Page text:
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The Top 15 Things To Remember When Starting A New Job

By Gerald Walsh ©

Starting a new job can be exciting and stressful at the same time. And it’s natural for doubts to creep in. Will you like your new job? Will your co-workers like you? Can you do the job? Will you fit into their culture? How can you make a good first impression?

But the transition to a new job does not have to be full of tension and anxiety. With careful planning and the right attitude, you can easily make a smooth career change.

1. Think about how you dress. This might be a good time to revamp your wardrobe so you dress according to the company norm.

2. Come to work early, stay late, and don’t call in sick. It’s important to demonstrate good work ethic and that you are not a “clock watcher.”

3. Introduce yourself to everybody and learn your co-workers’ names quickly. If you forget someone’s name, simply say, “I’m sorry but I’ve forgotten your name.”

4. Sort out the office politics. But don’t align yourself with any one group. Instead stay above the fray and build your own social network by associating with many groups and networks across the entire organization.

5. Ask for help when you need it. You are not expected to know everything from the start. If you don’t understand instructions from your boss, ask for clarification.

6. Ask good questions and listen more than you talk. Adopt an attitude that you know almost nothing even if you were brought in to make a change. 

7. Avoid comparing your old company to your new company unless all your stories are about how much better your new company is – in which case it is fine to compare.

8. Invite your co-workers to lunch or coffee to find out about their jobs and to start building a personal relationship with them.

9. Don’t give unsolicited advice. Remember, at this point, you are the new kid on the block. A little humility will go a long way. If they want your advice, they will ask for it.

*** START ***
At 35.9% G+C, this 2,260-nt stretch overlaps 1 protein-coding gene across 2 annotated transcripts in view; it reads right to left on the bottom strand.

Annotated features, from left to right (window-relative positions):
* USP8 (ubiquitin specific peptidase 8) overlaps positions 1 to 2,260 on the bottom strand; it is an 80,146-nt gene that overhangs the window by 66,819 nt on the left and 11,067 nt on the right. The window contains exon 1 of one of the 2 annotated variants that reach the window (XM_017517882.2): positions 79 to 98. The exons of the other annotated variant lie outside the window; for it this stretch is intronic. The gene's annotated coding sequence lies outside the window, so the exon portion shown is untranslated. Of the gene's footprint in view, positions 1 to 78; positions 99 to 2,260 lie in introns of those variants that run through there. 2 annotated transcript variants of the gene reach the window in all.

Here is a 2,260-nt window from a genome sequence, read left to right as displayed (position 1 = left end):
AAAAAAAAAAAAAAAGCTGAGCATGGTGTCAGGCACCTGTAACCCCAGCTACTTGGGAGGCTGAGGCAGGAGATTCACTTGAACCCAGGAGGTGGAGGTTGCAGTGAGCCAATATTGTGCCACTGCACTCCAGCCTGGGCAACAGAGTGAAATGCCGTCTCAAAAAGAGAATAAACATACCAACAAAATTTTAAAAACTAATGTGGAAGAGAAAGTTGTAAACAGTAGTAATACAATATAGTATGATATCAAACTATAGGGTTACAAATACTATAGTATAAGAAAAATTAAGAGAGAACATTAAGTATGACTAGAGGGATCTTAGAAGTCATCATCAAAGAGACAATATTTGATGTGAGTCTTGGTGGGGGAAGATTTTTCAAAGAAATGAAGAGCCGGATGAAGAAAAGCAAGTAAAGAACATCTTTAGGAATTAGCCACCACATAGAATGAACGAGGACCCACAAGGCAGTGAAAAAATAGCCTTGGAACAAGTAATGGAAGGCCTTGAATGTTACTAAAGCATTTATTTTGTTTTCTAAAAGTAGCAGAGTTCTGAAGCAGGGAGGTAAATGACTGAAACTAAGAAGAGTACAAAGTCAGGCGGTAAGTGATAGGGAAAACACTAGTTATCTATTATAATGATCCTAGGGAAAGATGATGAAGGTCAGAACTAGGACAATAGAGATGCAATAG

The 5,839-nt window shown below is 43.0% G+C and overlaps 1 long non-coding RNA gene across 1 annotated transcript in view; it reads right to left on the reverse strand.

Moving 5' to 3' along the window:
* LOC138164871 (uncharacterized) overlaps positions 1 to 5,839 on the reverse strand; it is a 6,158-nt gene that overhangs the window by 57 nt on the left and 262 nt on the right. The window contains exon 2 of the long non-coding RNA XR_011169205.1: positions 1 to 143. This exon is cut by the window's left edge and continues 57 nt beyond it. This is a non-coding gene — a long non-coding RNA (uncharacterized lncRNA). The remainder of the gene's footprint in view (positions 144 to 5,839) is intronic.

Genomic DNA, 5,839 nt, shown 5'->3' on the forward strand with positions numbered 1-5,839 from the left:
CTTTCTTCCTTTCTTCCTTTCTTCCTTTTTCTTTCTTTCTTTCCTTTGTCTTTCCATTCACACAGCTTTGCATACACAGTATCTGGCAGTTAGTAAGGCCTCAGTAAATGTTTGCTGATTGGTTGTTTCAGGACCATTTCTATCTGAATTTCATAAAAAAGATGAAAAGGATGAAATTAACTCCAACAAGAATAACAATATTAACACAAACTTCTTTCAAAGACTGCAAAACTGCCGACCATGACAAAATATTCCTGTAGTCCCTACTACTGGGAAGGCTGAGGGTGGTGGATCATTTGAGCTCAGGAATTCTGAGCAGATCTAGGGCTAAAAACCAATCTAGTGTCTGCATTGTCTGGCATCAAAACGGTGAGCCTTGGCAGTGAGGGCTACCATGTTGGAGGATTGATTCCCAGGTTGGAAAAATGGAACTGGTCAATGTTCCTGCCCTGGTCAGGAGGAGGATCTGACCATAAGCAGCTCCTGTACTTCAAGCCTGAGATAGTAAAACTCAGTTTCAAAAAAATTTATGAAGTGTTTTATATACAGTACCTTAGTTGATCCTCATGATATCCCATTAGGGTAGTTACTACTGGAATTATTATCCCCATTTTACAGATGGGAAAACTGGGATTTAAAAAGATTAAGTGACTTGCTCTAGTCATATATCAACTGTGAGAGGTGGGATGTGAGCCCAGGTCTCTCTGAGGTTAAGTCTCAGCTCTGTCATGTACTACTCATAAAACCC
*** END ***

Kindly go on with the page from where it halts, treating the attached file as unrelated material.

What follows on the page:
10. Learn the behavioural norms of the office. You are the one who is expected to conform to these behaviours, not the other way around. Never forget: If you take the last cup of coffee, make a fresh pot. Don’t take other people’s food from the fridge. And if you caused the paper jam in the printer, fix it.

11. Ask for regular feedback from your boss. Find out how you’re doing and ask for suggestions on how you can improve. You will be better off if you deal with problems early and stop them from becoming a (bad) habit.

12. Don’t boast about your background or past accomplishments. It was fine to do this in the interview – that’s what you should do. But your co-workers will not be impressed. Don’t start this relationship off on a bad foot.

13. Plan your arrival. If possible, take some time off before starting your new job. That will give you time to rest and to sort out transportation, child care, and any other personal matters related to your new job. 

14. Be respectful of the person you are replacing. Regardless of why the previous person left (fired, retired, quit), you should never speak unkindly about that person, nor let others around you do so.

15. Use this as an opportunity to make other changes in your life. Moving on to your next career chapter could be the perfect time to make other changes in your life, such as re-focusing on your health and fitness or building new relationships you had avoided for years.

To share your thoughts on this blog post, please write me at walsh@geraldwalsh.com.


Gerald Walsh is an executive recruiter, career coach, public speaker and author. During a 25+ year career, he has interviewed more than 15,000 job candidates, completed hundreds of successful searches for a range of organizations and guided many individuals – from young professionals to senior executives – to successful career change. He is the author of “PINNACLE: How to Land the Right Job and Find Fulfillment in Your Career.” You can follow Gerry on Twitter @Gerald_Walsh and LinkedIn.